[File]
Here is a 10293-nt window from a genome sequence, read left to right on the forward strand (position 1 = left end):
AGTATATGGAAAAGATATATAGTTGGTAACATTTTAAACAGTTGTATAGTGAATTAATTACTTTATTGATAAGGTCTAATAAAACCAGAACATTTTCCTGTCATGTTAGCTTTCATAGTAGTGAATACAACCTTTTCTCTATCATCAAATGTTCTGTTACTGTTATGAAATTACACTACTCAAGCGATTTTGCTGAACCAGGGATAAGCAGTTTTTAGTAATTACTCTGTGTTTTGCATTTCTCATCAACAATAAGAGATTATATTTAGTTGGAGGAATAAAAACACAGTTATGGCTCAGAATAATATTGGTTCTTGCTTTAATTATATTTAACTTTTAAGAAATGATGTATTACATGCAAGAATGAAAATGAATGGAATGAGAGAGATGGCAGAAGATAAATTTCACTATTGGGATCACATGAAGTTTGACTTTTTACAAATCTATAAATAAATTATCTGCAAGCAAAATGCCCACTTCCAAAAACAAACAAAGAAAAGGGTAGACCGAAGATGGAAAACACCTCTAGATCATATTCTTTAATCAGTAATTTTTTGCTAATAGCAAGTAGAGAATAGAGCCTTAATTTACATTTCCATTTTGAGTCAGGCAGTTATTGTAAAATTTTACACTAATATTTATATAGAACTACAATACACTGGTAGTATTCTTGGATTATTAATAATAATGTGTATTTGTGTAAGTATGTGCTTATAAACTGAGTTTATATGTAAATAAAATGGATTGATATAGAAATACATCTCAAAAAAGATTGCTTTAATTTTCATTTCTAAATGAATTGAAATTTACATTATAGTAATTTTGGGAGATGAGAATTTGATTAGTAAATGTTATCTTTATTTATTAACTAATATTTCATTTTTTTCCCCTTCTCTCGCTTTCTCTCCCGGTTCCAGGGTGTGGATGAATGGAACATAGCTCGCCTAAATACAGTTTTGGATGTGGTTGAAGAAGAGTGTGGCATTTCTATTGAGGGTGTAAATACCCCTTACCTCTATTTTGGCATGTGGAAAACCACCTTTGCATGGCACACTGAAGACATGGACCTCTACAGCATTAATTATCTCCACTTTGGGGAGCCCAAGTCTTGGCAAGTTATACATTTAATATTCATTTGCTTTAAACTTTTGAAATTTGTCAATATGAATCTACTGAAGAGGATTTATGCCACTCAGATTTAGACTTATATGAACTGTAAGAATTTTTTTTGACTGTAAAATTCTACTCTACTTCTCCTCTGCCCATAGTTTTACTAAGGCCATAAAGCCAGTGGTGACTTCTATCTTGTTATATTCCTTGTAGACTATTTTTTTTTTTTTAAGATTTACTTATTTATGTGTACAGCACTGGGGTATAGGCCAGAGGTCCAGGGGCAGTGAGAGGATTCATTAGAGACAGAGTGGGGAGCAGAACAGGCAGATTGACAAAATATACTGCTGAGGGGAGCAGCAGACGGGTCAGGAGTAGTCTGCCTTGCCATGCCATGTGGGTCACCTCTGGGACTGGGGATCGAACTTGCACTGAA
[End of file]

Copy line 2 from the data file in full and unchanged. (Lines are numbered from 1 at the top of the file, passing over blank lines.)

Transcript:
AGTATATGGAAAAGATATATAGTTGGTAACATTTTAAACAGTTGTATAGTGAATTAATTACTTTATTGATAAGGTCTAATAAAACCAGAACATTTTCCTGTCATGTTAGCTTTCATAGTAGTGAATACAACCTTTTCTCTATCATCAAATGTTCTGTTACTGTTATGAAATTACACTACTCAAGCGATTTTGCTGAACCAGGGATAAGCAGTTTTTAGTAATTACTCTGTGTTTTGCATTTCTCATCAACAATAAGAGATTATATTTAGTTGGAGGAATAAAAACACAGTTATGGCTCAGAATAATATTGGTTCTTGCTTTAATTATATTTAACTTTTAAGAAATGATGTATTACATGCAAGAATGAAAATGAATGGAATGAGAGAGATGGCAGAAGATAAATTTCACTATTGGGATCACATGAAGTTTGACTTTTTACAAATCTATAAATAAATTATCTGCAAGCAAAATGCCCACTTCCAAAAACAAACAAAGAAAAGGGTAGACCGAAGATGGAAAACACCTCTAGATCATATTCTTTAATCAGTAATTTTTTGCTAATAGCAAGTAGAGAATAGAGCCTTAATTTACATTTCCATTTTGAGTCAGGCAGTTATTGTAAAATTTTACACTAATATTTATATAGAACTACAATACACTGGTAGTATTCTTGGATTATTAATAATAATGTGTATTTGTGTAAGTATGTGCTTATAAACTGAGTTTATATGTAAATAAAATGGATTGATATAGAAATACATCTCAAAAAAGATTGCTTTAATTTTCATTTCTAAATGAATTGAAATTTACATTATAGTAATTTTGGGAGATGAGAATTTGATTAGTAAATGTTATCTTTATTTATTAACTAATATTTCATTTTTTTCCCCTTCTCTCGCTTTCTCTCCCGGTTCCAGGGTGTGGATGAATGGAACATAGCTCGCCTAAATACAGTTTTGGATGTGGTTGAAGAAGAGTGTGGCATTTCTATTGAGGGTGTAAATACCCCTTACCTCTATTTTGGCATGTGGAAAACCACCTTTGCATGGCACACTGAAGACATGGACCTCTACAGCATTAATTATCTCCACTTTGGGGAGCCCAAGTCTTGGCAAGTTATACATTTAATATTCATTTGCTTTAAACTTTTGAAATTTGTCAATATGAATCTACTGAAGAGGATTTATGCCACTCAGATTTAGACTTATATGAACTGTAAGAATTTTTTTTGACTGTAAAATTCTACTCTACTTCTCCTCTGCCCATAGTTTTACTAAGGCCATAAAGCCAGTGGTGACTTCTATCTTGTTATATTCCTTGTAGACTATTTTTTTTTTTTTAAGATTTACTTATTTATGTGTACAGCACTGGGGTATAGGCCAGAGGTCCAGGGGCAGTGAGAGGATTCATTAGAGACAGAGTGGGGAGCAGAACAGGCAGATTGACAAAATATACTGCTGAGGGGAGCAGCAGACGGGTCAGGAGTAGTCTGCCTTGCCATGCCATGTGGGTCACCTCTGGGACTGGGGATCGAACTTGCACTGAA